Groundwater, the largest available store of global freshwater1, is relied upon by more than two billion people2. It is therefore important to quantify the spatiotemporal interactions between groundwater and climate. However, current understanding of the global-scale sensitivity of groundwater systems to climate change3,4—as well as the resulting variation in feedbacks from groundwater to the climate system5,6—is limited. Here, using groundwater model results in combination with hydrologic data sets, we examine the dynamic timescales of groundwater system responses to climate change. We show that nearly half of global groundwater fluxes could equilibrate with recharge variations due to climate change on human (~100 year) timescales, and that areas where water tables are most sensitive to changes in recharge are also those that have the longest groundwater response times. In particular, groundwater fluxes in arid regions are shown to be less responsive to climate variability than in humid regions. Adaptation strategies must therefore account for the hydraulic memory of groundwater systems, which can buffer climate change impacts on water resources in many regions, but may also lead to a long, but initially hidden, legacy of anthropogenic and climatic impacts on river flows and groundwater-dependent ecosystems.


Groundwater flow systems exist in dynamic balance with the climate, connecting interacting zones of recharge (the replenishment of water in the subsurface) and discharge (the loss of groundwater from the subsurface), with multiple feedbacks. As climate varies, changes in the quantity and location of natural groundwater recharge lead to changes in groundwater storage, water table elevations and groundwater discharge1. These changes in time and space play a central role in controlling the exchange of moisture and energy across the Earth’s land surface5,6 and connect processes critical to hydro-ecology, for example, as well as carbon and nutrient cycling7. Climate–groundwater interactions may also have played a key role in the evolution of our own and other species8 and continue to be critical in setting the availability of water for abstraction by humans in coupled food–water–energy systems1. Recent global mapping of water table depths9 and the critical zone10 suggest where interactions of climate and groundwater may be most tightly coupled. However, they do not resolve where groundwater systems are most sensitive to changes in climate and vice versa, or the timescales over which such changes may occur.

Here, we derive and combine global-scale analytical groundwater model results and other hydrologic data sets to provide the first global assessment of the sensitivity of groundwater systems to changes in recharge in both space and time (Fig. 1), and discuss their utility as an emergent constraint in understanding and modelling groundwater interactions with climate and other Earth systems at the global scale.

Fig. 1: Global distributions of water table ratios and groundwater response times with their conceptual interpretation as metrics of climate–groundwater interactions.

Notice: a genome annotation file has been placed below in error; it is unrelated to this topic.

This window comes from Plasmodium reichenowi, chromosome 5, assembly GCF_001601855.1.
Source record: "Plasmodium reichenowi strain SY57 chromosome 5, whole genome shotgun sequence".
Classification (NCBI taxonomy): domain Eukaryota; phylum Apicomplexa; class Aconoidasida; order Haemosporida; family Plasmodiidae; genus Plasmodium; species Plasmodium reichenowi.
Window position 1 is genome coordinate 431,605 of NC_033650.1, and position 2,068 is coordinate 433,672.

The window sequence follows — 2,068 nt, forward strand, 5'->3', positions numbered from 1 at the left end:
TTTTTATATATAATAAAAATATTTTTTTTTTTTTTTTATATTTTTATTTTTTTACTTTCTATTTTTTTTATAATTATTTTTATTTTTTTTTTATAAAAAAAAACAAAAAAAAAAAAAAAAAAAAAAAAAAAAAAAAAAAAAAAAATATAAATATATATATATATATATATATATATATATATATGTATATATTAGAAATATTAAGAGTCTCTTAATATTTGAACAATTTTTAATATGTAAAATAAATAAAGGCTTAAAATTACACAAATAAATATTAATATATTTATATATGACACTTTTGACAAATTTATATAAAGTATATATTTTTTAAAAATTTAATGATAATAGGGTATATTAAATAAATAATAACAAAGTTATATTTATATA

Fig. 1

a, Global map of log10(WTR) with hyper-arid regions of recharge (R) < 5 mm yr−1 shaded in grey30. b, Frequency distribution of global values of log10(WTR). c, Conceptual model for WTR as a metric for either bidirectional or unidirectional groundwater–climate interactions; WTR is dependent on R, terrain rise d, distance between perennial streams L and the saturated thickness of the aquifer b. d, Global map of log10(GRT). e, Frequency distribution of global values of GRT: median 5,727 yr (s.d., σ = 376 yr), or 1,238 yr (σ = 92 yr) when hyper-arid regions are excluded. f, Conceptual model of GRT as a metric of the temporal sensitivity of groundwater–climate interactions.

We have characterized the mode of groundwater–climate interactions as being either principally bidirectional or unidirectional using an improved formulation of the water table ratio (WTR)11,12 mapped globally at high resolution (Fig. 1a and Supplementary Figs. 1 and 2). The WTR is a measure of the relative fullness of the subsurface and thus the extent of the water table’s interactions with topography. Values of WTR > 1 indicate a topographic control on water table conditions broadly correlating to shallow (<10 m below ground level, m b.g.l.) water table depths (WTDs) globally (see Methods and Supplementary Fig. 3). This is indicative of a prevalently bidirectional mode of groundwater–climate interaction (Fig. 1c) where the climate system can both give to the groundwater system in the form of recharge, and receive moisture back via evapotranspiration if WTDs are shallow enough.

The land surface in such regions rejects a proportion of the potential recharge, and groundwater can have a limiting control on land–atmosphere energy exchanges5; a tight two-way coupling between groundwater and surface water is also common. In contrast, in ‘recharge controlled’ areas where WTR < 1, water tables are more disconnected from the topography and, while groundwater may still receive recharge from the land surface, the extent of two-way interaction between climate and groundwater is limited and the mode of interaction is predominantly unidirectional (Fig. 1c).

We find that regions where WTR > 1 cover around 46% of the Earth’s land area (see Methods and Fig. 1a,b) and contribute to the large, but until recently underestimated, extent of groundwater–vegetation interactions globally10,13,14. Consistent with previous regional analyses and the form of the governing equation (see Methods), our results indicate that bidirectional interactions are more likely to occur in areas with high humidity, subdued topography and/or low permeability. In contrast, regions with WTR < 1 are more common in drier climates or more mountainous topography11.